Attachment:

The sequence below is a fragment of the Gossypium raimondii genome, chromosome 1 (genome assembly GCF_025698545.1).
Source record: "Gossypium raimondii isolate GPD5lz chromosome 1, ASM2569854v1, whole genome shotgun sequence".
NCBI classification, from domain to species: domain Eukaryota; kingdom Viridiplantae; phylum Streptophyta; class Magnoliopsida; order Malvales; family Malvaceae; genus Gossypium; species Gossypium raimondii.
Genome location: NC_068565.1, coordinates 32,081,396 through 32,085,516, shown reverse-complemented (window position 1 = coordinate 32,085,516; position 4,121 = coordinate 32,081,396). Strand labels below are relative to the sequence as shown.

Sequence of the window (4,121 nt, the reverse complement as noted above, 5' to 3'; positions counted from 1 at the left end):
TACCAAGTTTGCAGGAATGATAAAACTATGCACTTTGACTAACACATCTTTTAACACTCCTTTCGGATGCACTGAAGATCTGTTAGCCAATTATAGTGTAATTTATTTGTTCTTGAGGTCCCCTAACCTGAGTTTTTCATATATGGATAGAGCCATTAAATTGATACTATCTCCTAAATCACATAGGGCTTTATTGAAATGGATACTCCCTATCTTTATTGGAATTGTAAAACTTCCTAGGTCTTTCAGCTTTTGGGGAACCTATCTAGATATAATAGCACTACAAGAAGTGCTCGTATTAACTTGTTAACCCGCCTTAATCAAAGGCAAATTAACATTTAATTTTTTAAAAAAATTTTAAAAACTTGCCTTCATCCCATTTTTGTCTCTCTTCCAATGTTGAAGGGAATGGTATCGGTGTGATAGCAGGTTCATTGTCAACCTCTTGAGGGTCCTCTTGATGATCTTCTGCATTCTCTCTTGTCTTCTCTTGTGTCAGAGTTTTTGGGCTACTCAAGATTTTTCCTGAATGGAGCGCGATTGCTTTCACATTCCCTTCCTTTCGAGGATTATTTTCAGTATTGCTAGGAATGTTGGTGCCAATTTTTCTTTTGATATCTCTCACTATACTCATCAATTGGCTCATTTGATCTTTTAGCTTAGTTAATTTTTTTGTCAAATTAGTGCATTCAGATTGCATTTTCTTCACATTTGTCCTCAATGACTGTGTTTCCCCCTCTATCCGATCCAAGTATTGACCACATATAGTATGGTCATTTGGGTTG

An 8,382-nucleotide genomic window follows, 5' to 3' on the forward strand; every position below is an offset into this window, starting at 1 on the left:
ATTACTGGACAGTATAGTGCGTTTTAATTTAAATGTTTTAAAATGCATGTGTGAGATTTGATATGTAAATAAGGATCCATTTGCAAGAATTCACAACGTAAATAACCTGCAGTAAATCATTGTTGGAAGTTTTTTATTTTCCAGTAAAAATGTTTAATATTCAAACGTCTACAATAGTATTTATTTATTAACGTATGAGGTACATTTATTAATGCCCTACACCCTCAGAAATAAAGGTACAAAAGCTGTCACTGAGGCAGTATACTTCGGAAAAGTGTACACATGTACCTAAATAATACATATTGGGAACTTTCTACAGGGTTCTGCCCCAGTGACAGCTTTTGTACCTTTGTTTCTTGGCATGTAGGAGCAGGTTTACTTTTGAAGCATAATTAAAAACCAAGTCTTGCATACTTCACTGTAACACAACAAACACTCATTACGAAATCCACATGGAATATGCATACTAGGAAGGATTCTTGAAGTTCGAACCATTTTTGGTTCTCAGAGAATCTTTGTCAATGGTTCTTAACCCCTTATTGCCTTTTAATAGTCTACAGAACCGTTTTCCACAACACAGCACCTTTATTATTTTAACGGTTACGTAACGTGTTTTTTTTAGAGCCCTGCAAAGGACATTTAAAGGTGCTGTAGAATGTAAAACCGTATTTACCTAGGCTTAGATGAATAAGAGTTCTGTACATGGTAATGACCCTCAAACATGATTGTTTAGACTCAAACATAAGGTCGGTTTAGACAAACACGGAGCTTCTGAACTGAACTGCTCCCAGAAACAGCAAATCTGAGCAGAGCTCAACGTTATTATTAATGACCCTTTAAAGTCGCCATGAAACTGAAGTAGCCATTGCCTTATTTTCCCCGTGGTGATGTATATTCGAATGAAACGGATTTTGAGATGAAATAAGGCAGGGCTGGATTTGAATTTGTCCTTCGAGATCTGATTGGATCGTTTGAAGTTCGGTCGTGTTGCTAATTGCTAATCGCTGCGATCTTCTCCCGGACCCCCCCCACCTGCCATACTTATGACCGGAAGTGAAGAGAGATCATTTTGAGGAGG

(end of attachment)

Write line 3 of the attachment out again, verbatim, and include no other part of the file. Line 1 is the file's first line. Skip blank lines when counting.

NCBI classification, from domain to species: domain Eukaryota; kingdom Viridiplantae; phylum Streptophyta; class Magnoliopsida; order Malvales; family Malvaceae; genus Gossypium; species Gossypium raimondii.